In the summer time live bait rules inshore and offshore.
Story and Photography by Robert Sloan
While talking recently to Capt. Mike Williams we hit on the topic of what baits were best for tarpon and kingfish off the Galveston beachfront.
“That’s a no-briner,” he said. “Live bait, not lures, rule anywhere on earth. I’ve caught a ton of tarpon and kings on all sorts of live baits. Very few on lures. You put out a live croaker, piggy perch or sand trout and you are going to catch something along the Texas coast. That’s a fact.”
And he’s right. Think about the king fish tournaments held along the entire Gulf coast. Very few of the tournament anglers use lures. It’s all about live bait.
Capt. Bill Platt, who is one of the very best at catching big kings, uses nothing but hardtails.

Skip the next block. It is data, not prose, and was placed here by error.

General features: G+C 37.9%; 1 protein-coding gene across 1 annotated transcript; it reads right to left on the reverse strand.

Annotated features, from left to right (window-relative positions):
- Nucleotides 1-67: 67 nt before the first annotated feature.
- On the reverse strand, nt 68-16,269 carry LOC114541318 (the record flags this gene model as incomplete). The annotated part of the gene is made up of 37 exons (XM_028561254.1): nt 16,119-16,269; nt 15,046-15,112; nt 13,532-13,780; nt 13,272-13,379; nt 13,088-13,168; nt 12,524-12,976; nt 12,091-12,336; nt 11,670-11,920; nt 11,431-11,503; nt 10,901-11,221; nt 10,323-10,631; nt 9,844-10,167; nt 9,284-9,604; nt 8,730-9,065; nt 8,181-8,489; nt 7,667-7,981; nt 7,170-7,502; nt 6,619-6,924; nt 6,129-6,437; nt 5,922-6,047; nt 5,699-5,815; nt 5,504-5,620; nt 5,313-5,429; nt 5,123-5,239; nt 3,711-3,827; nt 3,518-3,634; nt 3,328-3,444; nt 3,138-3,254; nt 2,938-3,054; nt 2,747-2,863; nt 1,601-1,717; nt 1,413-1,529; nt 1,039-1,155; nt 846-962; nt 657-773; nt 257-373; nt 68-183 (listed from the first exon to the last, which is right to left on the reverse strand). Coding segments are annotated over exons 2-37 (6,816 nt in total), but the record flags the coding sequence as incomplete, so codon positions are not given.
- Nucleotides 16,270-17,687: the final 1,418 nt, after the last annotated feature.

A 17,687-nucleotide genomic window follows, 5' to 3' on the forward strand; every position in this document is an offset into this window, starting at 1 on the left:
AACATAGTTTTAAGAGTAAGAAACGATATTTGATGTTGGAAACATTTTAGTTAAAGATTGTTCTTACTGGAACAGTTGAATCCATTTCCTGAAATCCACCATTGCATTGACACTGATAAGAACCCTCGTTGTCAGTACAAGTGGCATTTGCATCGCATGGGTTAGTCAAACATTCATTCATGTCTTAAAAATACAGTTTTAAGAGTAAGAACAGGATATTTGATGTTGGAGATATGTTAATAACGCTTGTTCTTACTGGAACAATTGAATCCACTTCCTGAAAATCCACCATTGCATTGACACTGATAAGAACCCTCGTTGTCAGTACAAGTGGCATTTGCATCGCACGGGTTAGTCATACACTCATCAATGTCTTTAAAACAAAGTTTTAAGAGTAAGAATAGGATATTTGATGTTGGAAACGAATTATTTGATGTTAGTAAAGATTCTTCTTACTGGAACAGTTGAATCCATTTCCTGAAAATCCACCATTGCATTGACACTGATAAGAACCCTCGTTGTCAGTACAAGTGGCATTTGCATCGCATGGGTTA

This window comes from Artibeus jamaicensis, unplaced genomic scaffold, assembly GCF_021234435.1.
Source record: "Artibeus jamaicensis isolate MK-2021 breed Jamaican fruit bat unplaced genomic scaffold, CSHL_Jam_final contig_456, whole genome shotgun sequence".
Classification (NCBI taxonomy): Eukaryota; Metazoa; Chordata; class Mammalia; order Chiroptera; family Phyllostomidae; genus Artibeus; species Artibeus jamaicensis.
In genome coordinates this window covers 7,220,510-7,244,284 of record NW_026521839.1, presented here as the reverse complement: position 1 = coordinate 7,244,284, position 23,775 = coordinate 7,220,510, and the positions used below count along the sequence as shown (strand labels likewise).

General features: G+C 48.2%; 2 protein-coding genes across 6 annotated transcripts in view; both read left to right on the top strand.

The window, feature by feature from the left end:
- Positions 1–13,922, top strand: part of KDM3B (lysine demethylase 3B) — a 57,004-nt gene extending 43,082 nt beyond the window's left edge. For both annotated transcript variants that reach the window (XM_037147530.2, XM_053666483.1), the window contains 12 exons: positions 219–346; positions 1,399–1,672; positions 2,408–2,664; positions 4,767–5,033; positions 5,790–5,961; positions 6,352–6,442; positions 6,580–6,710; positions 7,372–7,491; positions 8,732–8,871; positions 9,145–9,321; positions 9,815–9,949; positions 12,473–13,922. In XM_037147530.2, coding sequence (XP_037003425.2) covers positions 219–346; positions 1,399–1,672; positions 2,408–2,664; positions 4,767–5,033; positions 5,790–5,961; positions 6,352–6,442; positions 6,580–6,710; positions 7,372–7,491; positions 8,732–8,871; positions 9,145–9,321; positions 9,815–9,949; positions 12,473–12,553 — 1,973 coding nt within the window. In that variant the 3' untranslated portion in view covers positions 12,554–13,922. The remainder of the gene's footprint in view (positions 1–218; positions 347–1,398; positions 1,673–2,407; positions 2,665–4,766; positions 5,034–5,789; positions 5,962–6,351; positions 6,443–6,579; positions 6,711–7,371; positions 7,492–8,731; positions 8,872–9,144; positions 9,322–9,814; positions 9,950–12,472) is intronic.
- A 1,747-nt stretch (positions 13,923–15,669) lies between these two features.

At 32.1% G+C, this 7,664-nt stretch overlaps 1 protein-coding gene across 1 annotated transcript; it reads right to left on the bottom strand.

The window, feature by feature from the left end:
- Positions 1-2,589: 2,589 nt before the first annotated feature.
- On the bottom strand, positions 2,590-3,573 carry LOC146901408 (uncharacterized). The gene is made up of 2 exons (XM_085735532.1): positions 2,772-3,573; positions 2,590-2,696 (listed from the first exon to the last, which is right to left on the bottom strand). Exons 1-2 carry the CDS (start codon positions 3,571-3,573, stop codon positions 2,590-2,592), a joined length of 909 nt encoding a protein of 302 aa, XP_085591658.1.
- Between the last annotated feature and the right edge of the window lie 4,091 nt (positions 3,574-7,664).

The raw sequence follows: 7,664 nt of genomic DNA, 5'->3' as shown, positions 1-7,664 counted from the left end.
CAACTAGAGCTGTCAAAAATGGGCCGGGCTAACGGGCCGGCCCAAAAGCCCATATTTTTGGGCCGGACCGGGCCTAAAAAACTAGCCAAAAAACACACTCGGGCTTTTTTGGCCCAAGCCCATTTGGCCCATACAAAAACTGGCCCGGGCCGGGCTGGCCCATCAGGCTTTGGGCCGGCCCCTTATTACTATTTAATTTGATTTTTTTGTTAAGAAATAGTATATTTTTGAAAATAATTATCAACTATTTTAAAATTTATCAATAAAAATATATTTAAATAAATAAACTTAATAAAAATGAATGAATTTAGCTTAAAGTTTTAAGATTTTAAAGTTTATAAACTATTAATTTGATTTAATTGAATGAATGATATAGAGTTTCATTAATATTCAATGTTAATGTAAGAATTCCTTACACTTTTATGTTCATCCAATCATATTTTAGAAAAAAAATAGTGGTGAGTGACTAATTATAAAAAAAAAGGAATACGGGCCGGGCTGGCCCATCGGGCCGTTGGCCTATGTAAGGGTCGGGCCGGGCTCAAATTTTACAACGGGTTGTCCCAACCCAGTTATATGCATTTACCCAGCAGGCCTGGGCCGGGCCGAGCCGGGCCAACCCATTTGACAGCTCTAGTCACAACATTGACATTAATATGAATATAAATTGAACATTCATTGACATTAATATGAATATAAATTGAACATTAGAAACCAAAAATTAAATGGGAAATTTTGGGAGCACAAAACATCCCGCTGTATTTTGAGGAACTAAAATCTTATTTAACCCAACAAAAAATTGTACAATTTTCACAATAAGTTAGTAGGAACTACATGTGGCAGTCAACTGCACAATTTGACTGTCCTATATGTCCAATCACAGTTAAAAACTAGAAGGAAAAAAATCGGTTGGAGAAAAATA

“If I can fish a couple of live hardtails behind the boat and kings are there we’re going to catch them. It’s that simple.”
Many marlin fishermen off the Texas coast have just about forgotten about pulling lures. For many years the technique of bump trolling live baits like bonito and hardtails is the only way to go.
Even snapper fishermen are warming up to the idea of fishing live baits. Greg Gamble and his crew of offshore anglers don’t leave the dock without at least a few dozen pinfish.
“We’re not the kind of fishermen that like to tie off to a rig and wait for a bite,” he says. “One way to find and catch big snapper is to drift fish structure above and below the surface with live pinfish. If big snaps are there that’s the way to catch them real fast.”
Inshore fishermen know that live baits rule during the hot summer months. Using a live shrimp along the jetties is one sure fire way to catch trout and reds. One of the best ways to